DreamWorks Animation SKG, Market cap as of 29/04/2016: $3.8bn
Comcast Corporation, Market cap as of 29/04/2016: $147.12bn
Last Thursday April 28, 2016, Comcast Corporation announced after quick merger talks that it would acquire DreamWorks Animation SKG for $3.8bn in an all-cash transaction. DreamWorks Animation will be folded under Comcast’s NBCUniversal in its Universal Filmed Entertainment Group, which counts Universal Pictures, Fandango, and NBCUniversal Brand Development. According to the board, DreamWorks Animation will be a strong addition to Universal’s film portfolio and it will fuel theme park and consumer products sales growth, especially in Asia.
About DreamWorks Animation
DreamWorks Animation SKG Inc is a studio headquartered in Glendale, California. It was formed by the merger of the feature animation division of DreamWorks and Pacific Data Images, but since it was spun-off in 2004 it has operated as an independent company. The company produces features films, television programs, web and new media content and consumer products.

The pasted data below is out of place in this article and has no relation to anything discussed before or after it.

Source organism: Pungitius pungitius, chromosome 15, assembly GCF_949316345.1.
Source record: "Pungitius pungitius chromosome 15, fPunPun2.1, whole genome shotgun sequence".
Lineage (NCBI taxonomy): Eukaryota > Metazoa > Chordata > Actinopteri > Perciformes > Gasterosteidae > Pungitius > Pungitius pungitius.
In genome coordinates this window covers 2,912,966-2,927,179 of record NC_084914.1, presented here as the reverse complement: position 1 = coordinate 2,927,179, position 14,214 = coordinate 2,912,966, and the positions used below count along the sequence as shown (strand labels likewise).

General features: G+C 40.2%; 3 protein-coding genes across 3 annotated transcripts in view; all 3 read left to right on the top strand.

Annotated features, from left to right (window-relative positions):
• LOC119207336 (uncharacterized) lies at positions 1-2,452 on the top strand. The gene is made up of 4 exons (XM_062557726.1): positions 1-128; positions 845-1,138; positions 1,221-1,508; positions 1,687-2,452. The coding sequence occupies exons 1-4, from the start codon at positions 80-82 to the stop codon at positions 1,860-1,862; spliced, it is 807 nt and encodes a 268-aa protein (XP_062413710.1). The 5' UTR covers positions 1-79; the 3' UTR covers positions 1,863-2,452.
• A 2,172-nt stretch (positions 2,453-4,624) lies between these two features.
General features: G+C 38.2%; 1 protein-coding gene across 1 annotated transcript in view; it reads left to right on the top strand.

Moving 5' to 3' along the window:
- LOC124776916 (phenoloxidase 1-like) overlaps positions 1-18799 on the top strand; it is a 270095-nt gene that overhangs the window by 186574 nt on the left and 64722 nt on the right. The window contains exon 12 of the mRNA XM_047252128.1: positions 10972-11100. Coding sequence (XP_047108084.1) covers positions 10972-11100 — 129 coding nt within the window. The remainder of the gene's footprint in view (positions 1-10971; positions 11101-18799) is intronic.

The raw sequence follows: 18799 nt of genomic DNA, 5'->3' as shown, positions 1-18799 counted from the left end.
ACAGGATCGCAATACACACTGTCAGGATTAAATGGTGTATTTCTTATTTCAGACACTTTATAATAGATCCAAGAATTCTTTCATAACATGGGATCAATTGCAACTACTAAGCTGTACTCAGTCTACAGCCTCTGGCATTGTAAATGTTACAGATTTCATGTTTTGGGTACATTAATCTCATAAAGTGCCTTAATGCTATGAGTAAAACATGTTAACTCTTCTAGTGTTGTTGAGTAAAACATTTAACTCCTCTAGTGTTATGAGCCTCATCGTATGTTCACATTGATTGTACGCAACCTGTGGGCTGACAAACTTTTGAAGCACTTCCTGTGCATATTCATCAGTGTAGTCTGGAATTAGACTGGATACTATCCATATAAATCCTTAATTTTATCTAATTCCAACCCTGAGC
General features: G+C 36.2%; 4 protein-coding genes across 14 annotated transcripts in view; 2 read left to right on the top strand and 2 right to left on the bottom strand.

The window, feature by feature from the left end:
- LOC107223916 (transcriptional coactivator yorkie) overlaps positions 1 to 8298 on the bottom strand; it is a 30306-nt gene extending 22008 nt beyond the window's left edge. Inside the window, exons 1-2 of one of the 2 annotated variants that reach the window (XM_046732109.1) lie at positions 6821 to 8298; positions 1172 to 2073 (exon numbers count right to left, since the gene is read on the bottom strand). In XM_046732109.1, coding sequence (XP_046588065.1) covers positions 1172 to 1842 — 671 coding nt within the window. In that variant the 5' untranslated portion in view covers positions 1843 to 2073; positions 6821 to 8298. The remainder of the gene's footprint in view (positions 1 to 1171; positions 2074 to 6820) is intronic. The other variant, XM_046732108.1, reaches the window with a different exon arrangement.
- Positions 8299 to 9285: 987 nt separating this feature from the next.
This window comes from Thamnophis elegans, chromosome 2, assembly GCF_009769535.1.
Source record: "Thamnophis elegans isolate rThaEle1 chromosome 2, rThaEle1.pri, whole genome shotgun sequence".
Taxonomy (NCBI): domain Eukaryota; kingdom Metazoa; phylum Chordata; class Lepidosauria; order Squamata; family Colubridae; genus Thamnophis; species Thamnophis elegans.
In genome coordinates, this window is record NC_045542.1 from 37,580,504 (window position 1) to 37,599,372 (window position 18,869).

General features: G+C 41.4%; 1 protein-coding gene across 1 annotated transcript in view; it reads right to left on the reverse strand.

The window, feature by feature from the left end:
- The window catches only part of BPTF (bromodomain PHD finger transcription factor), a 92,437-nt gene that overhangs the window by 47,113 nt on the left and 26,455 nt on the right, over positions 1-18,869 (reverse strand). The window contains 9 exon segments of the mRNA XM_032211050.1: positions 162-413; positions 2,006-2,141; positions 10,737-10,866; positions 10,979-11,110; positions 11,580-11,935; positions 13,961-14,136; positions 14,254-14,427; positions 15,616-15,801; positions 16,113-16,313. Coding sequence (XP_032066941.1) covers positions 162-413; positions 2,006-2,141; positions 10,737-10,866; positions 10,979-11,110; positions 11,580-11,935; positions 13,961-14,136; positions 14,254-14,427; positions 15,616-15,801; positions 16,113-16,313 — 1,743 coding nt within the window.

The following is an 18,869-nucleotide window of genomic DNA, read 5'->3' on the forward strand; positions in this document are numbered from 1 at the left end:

DreamWorks was founded in 1994 by three extremely well known figures in the media industry: Jeffrey Katzenberg, Steven Spielberg and David Geffen. The first was the former CEO of Walt Disney, the second one of the most famous film directors and producers and the third an important music executive. The three contributed $33m each, and managed to obtain an additional $500m from Microsoft co-founder Paul Allen. The founders’ aim was to create a Studio that could compete with Disney in the field of animation. In 1998, DreamWorks released its first two animated films (“Antz” and “The Prince of Egypt”). In 2001, DreamWorks reached its best success with respect to animated films, with the release of the movie “Shrek”.
After the success of Shrek 2, the animation division of the company, under Katzenberg’s control, was spun-off. The unit, valued at about $2.64bn, raised around $725m in the IPO. 29 million shares, making up some 27.5% of the company, were sold at a price of $28 per share. Jeffrey Katzenberg became the CEO of the newly formed company, which started producing solely animated feature movies and television programs.